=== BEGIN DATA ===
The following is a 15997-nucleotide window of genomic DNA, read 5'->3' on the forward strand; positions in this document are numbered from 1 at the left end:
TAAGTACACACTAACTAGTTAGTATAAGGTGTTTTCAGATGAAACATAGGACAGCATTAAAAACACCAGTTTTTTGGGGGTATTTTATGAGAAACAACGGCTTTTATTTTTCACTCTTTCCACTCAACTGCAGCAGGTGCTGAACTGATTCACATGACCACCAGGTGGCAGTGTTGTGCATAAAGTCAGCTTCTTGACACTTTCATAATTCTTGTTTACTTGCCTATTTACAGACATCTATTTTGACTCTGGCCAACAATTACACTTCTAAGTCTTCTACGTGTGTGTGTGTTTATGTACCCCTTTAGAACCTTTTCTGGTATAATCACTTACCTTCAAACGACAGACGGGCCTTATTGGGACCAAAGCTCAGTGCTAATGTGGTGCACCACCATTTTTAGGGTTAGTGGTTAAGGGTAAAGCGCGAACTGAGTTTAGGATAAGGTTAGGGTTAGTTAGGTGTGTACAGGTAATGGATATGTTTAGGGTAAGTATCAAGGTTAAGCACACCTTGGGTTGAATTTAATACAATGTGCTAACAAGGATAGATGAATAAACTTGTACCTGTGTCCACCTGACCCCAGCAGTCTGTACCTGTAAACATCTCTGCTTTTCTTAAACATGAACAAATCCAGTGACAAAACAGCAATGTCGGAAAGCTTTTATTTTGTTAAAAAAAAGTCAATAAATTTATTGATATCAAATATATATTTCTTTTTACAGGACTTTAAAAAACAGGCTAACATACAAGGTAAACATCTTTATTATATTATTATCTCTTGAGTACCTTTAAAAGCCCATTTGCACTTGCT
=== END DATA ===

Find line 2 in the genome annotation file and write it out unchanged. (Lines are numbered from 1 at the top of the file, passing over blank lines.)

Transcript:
TAAGTACACACTAACTAGTTAGTATAAGGTGTTTTCAGATGAAACATAGGACAGCATTAAAAACACCAGTTTTTTGGGGGTATTTTATGAGAAACAACGGCTTTTATTTTTCACTCTTTCCACTCAACTGCAGCAGGTGCTGAACTGATTCACATGACCACCAGGTGGCAGTGTTGTGCATAAAGTCAGCTTCTTGACACTTTCATAATTCTTGTTTACTTGCCTATTTACAGACATCTATTTTGACTCTGGCCAACAATTACACTTCTAAGTCTTCTACGTGTGTGTGTGTTTATGTACCCCTTTAGAACCTTTTCTGGTATAATCACTTACCTTCAAACGACAGACGGGCCTTATTGGGACCAAAGCTCAGTGCTAATGTGGTGCACCACCATTTTTAGGGTTAGTGGTTAAGGGTAAAGCGCGAACTGAGTTTAGGATAAGGTTAGGGTTAGTTAGGTGTGTACAGGTAATGGATATGTTTAGGGTAAGTATCAAGGTTAAGCACACCTTGGGTTGAATTTAATACAATGTGCTAACAAGGATAGATGAATAAACTTGTACCTGTGTCCACCTGACCCCAGCAGTCTGTACCTGTAAACATCTCTGCTTTTCTTAAACATGAACAAATCCAGTGACAAAACAGCAATGTCGGAAAGCTTTTATTTTGTTAAAAAAAAGTCAATAAATTTATTGATATCAAATATATATTTCTTTTTACAGGACTTTAAAAAACAGGCTAACATACAAGGTAAACATCTTTATTATATTATTATCTCTTGAGTACCTTTAAAAGCCCATTTGCACTTGCT